• 20 NOV 13
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    Studies Reports That Improvements in Health Including Diabetes Patients Following Bariatric Surgery Are Long Lasting

    In a study presented at the annual meeting of the American Society for Metabolic and Bariatric Surgery as a part of Obesity Week provides some inclination that weight loss surgery does have long-term health benefits. According to their study, nearly a third of Type II Diabetes patients remained symptoms free after bariatric surgery. Six years after surgery, the patients studied reduced their risk of heart attack in the next 10 years by nearly 40%, risk of stroke by 42% and the chance of death in the next five years by nearly 18%.

    The same study does show that some patients do regain some of the weight they lost in their first two years following weight loss surgery. According to the study’s researchers, the patients’ health remained more stable and healthy, which makes weight loss surgery as a whole more appealing to insurance companies as a means to treat several medical conditions.

    About the Study

    The study looked at nearly 604 bariatric surgery patients in Sweden for a period of 15 years. They found that in the first two years following surgery, 72% of the patients achieved remission of their Type II Diabetes and were able to cease taking any medication for the condition. After 15 years, more than half of those patients had the condition again while 31% remained in remission. Diabetes remission is more likely by six times compared to those that have bariatric surgery and those that don’t.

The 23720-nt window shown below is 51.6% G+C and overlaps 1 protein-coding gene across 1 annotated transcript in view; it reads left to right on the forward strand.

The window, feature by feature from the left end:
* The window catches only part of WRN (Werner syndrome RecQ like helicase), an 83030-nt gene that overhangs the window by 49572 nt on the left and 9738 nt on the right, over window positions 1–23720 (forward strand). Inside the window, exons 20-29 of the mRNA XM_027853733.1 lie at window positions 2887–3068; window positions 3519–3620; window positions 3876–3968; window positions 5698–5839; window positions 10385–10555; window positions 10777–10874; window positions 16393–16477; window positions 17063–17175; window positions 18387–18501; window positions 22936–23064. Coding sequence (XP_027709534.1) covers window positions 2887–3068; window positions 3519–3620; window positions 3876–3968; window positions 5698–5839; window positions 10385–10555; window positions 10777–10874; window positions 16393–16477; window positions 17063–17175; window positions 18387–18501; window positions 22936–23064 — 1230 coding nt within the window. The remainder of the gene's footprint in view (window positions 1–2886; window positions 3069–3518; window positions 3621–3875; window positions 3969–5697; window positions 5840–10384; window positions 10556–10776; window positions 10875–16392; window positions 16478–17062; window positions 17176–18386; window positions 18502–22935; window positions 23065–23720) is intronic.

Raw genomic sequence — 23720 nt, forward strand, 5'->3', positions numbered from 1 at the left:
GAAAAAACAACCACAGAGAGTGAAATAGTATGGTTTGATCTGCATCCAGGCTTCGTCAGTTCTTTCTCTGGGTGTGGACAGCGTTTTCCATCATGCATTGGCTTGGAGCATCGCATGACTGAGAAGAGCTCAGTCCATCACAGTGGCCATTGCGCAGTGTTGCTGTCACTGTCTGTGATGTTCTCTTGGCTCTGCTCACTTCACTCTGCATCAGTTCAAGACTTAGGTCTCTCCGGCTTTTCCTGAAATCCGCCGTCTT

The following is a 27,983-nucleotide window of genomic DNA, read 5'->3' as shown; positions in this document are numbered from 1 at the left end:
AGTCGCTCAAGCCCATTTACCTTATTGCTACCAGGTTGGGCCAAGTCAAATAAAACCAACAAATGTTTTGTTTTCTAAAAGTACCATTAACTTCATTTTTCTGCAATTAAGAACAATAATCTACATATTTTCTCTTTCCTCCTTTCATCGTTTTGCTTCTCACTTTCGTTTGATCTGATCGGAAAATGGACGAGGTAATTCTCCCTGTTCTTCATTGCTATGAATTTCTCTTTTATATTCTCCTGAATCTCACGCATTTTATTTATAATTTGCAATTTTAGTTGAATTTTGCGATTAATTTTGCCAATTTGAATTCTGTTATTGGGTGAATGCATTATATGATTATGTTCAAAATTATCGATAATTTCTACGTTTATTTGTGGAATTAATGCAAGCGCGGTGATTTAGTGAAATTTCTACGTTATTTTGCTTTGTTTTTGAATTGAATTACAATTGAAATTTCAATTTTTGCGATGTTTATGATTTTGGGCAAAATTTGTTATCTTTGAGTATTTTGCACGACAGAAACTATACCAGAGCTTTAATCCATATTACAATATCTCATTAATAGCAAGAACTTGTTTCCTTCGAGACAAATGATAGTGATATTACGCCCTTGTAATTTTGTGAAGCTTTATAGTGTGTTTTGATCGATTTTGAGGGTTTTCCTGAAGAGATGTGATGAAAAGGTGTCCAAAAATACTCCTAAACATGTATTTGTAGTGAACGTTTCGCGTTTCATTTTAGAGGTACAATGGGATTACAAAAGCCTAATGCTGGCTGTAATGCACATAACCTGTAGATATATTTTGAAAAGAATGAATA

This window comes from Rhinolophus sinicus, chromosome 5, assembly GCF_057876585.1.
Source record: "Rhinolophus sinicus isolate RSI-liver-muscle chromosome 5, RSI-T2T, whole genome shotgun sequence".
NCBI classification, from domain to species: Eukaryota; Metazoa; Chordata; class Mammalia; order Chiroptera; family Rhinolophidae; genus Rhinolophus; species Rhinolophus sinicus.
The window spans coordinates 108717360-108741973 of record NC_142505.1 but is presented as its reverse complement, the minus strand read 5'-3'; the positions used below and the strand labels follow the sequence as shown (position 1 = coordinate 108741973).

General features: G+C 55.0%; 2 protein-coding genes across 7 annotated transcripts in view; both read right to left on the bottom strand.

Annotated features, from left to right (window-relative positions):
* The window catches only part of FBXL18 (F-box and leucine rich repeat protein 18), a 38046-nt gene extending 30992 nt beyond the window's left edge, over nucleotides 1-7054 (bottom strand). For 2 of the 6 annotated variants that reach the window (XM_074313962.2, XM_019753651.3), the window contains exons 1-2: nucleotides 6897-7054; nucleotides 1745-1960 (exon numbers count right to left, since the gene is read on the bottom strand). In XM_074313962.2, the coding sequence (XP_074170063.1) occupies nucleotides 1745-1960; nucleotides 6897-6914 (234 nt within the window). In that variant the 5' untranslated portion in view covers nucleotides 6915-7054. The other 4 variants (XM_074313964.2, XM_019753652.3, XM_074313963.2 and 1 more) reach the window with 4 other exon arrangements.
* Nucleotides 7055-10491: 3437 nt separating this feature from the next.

A similar study by the Cleveland Clinic looked at bariatric patients for six years following surgery. Their researchers evaluated 131 obese people with no heart disease and Type II Diabetes. All of these patients had gastric bypass surgery from January 2004 to December 2007. They used the Framingham risk calculator to estimate both the before and after 10-year risks of stroke, kidney disease, heart disease, surgery complications such as poor circulation and diabetic retinopathy as well as death.

    In their study they found that patients lost nearly 60% of their excess weight and 61% of these patients experienced diabetes remission. Their findings also reported that 85% of the patients reached recommended blood sugar levels in just three months following bariatric surgery (gastric bypass). The risk of stroke and heart disease (both coronary and peripheral) dropped by nearly 27%.

    The Cleveland Clinic study believes that gastric bypass surgery, where the stomach is reduced in size, is the most effective form of weight loss surgery for diabetes patients. The study’s researchers found that gastric bypass surgery itself was associated with a 20%

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